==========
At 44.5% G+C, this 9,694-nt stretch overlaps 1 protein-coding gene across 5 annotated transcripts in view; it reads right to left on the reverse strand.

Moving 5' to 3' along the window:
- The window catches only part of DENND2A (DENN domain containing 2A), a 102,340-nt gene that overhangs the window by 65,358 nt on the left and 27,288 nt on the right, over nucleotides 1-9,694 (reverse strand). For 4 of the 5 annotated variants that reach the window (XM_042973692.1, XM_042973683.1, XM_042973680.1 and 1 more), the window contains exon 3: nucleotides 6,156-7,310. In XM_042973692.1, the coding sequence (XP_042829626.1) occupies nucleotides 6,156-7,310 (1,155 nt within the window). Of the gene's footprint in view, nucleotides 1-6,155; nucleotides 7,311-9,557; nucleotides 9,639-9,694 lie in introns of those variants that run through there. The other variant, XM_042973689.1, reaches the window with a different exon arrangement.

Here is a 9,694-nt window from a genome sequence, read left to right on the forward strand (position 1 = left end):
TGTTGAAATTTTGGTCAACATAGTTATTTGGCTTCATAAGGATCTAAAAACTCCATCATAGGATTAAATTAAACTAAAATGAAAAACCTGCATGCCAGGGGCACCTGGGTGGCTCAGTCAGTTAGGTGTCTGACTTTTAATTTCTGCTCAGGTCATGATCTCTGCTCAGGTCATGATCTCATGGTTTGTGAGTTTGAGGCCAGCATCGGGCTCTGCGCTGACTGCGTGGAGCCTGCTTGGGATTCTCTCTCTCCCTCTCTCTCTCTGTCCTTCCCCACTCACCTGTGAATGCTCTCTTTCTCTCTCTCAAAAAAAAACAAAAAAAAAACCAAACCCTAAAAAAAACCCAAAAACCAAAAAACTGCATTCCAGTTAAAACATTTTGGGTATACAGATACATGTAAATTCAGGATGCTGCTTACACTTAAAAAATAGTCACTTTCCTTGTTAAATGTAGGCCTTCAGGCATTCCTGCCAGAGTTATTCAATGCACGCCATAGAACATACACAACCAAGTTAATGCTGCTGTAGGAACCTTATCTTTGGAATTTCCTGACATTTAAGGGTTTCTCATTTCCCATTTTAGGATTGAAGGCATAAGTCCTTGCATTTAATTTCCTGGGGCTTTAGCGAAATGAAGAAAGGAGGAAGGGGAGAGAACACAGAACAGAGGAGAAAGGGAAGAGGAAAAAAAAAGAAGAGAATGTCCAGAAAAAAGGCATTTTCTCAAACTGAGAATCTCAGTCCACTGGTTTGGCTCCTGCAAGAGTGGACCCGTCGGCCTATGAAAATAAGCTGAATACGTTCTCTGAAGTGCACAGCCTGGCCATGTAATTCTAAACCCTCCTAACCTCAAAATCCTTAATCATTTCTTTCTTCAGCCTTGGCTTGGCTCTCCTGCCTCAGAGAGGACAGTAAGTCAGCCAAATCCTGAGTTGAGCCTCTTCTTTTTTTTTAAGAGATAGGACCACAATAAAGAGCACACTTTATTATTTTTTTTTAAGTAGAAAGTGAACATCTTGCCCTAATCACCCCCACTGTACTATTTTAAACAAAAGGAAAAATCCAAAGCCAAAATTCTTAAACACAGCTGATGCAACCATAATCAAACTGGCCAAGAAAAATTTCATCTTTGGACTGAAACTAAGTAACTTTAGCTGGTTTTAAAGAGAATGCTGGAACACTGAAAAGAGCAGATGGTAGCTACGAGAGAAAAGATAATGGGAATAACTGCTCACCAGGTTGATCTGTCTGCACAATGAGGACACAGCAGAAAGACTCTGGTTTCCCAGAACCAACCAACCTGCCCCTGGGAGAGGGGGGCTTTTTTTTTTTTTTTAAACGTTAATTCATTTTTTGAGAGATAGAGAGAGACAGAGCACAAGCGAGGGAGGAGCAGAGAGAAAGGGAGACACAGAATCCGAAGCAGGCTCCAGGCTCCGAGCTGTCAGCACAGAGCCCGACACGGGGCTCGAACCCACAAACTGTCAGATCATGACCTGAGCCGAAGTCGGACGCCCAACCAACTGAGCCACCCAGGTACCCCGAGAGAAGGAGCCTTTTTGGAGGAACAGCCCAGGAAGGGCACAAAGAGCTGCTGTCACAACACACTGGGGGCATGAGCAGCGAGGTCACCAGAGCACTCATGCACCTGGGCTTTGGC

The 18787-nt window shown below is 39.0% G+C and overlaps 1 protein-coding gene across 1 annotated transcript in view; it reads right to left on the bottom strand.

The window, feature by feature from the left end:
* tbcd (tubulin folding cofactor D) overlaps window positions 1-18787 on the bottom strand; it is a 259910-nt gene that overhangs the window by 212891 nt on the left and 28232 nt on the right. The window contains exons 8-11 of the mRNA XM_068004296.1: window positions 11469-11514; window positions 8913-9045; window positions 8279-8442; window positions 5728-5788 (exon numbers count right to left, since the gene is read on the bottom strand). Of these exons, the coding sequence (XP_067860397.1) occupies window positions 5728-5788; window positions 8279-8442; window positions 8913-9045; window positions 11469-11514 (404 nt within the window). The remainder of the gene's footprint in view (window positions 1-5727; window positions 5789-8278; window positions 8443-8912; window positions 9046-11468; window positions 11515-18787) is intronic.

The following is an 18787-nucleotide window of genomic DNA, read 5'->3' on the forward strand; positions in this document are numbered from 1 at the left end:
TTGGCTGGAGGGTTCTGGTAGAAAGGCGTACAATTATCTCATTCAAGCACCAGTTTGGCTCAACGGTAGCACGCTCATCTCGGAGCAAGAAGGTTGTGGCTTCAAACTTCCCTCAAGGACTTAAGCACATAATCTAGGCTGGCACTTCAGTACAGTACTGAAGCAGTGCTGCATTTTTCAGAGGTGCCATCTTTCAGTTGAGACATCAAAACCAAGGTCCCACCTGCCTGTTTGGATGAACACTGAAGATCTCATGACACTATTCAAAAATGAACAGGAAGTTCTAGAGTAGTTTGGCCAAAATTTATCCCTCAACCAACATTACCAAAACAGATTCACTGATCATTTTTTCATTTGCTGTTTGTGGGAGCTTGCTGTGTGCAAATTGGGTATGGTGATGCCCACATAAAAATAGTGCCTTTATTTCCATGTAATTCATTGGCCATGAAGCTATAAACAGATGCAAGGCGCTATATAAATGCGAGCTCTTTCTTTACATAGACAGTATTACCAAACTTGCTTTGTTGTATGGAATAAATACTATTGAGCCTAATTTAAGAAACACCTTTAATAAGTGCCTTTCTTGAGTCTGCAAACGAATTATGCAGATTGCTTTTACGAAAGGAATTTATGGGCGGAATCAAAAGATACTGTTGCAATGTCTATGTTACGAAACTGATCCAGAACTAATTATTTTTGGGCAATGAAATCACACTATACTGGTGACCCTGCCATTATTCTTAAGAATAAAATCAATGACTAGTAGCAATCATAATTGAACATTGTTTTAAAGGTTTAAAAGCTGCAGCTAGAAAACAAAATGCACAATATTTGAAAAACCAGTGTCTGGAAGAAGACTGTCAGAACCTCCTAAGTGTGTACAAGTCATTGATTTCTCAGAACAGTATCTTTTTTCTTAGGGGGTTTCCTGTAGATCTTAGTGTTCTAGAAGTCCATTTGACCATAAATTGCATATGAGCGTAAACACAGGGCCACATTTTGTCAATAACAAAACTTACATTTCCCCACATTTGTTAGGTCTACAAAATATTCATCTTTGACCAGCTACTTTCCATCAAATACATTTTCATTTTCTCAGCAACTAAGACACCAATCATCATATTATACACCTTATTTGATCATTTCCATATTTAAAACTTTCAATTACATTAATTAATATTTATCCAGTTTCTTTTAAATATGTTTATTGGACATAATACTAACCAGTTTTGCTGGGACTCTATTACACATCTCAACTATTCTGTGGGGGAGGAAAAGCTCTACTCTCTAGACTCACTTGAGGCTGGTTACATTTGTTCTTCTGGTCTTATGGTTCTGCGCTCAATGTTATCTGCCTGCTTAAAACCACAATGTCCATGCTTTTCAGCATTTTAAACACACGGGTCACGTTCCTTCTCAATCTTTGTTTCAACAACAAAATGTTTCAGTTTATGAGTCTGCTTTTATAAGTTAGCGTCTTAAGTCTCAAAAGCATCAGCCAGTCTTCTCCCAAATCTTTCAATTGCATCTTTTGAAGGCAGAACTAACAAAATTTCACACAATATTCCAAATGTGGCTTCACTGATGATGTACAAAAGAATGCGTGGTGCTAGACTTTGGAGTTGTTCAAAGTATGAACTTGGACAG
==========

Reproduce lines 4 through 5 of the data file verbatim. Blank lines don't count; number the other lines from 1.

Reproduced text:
Here is a 9,694-nt window from a genome sequence, read left to right on the forward strand (position 1 = left end):
TGTTGAAATTTTGGTCAACATAGTTATTTGGCTTCATAAGGATCTAAAAACTCCATCATAGGATTAAATTAAACTAAAATGAAAAACCTGCATGCCAGGGGCACCTGGGTGGCTCAGTCAGTTAGGTGTCTGACTTTTAATTTCTGCTCAGGTCATGATCTCTGCTCAGGTCATGATCTCATGGTTTGTGAGTTTGAGGCCAGCATCGGGCTCTGCGCTGACTGCGTGGAGCCTGCTTGGGATTCTCTCTCTCCCTCTCTCTCTCTGTCCTTCCCCACTCACCTGTGAATGCTCTCTTTCTCTCTCTCAAAAAAAAACAAAAAAAAAACCAAACCCTAAAAAAAACCCAAAAACCAAAAAACTGCATTCCAGTTAAAACATTTTGGGTATACAGATACATGTAAATTCAGGATGCTGCTTACACTTAAAAAATAGTCACTTTCCTTGTTAAATGTAGGCCTTCAGGCATTCCTGCCAGAGTTATTCAATGCACGCCATAGAACATACACAACCAAGTTAATGCTGCTGTAGGAACCTTATCTTTGGAATTTCCTGACATTTAAGGGTTTCTCATTTCCCATTTTAGGATTGAAGGCATAAGTCCTTGCATTTAATTTCCTGGGGCTTTAGCGAAATGAAGAAAGGAGGAAGGGGAGAGAACACAGAACAGAGGAGAAAGGGAAGAGGAAAAAAAAAGAAGAGAATGTCCAGAAAAAAGGCATTTTCTCAAACTGAGAATCTCAGTCCACTGGTTTGGCTCCTGCAAGAGTGGACCCGTCGGCCTATGAAAATAAGCTGAATACGTTCTCTGAAGTGCACAGCCTGGCCATGTAATTCTAAACCCTCCTAACCTCAAAATCCTTAATCATTTCTTTCTTCAGCCTTGGCTTGGCTCTCCTGCCTCAGAGAGGACAGTAAGTCAGCCAAATCCTGAGTTGAGCCTCTTCTTTTTTTTTAAGAGATAGGACCACAATAAAGAGCACACTTTATTATTTTTTTTTAAGTAGAAAGTGAACATCTTGCCCTAATCACCCCCACTGTACTATTTTAAACAAAAGGAAAAATCCAAAGCCAAAATTCTTAAACACAGCTGATGCAACCATAATCAAACTGGCCAAGAAAAATTTCATCTTTGGACTGAAACTAAGTAACTTTAGCTGGTTTTAAAGAGAATGCTGGAACACTGAAAAGAGCAGATGGTAGCTACGAGAGAAAAGATAATGGGAATAACTGCTCACCAGGTTGATCTGTCTGCACAATGAGGACACAGCAGAAAGACTCTGGTTTCCCAGAACCAACCAACCTGCCCCTGGGAGAGGGGGGCTTTTTTTTTTTTTTTAAACGTTAATTCATTTTTTGAGAGATAGAGAGAGACAGAGCACAAGCGAGGGAGGAGCAGAGAGAAAGGGAGACACAGAATCCGAAGCAGGCTCCAGGCTCCGAGCTGTCAGCACAGAGCCCGACACGGGGCTCGAACCCACAAACTGTCAGATCATGACCTGAGCCGAAGTCGGACGCCCAACCAACTGAGCCACCCAGGTACCCCGAGAGAAGGAGCCTTTTTGGAGGAACAGCCCAGGAAGGGCACAAAGAGCTGCTGTCACAACACACTGGGGGCATGAGCAGCGAGGTCACCAGAGCACTCATGCACCTGGGCTTTGGC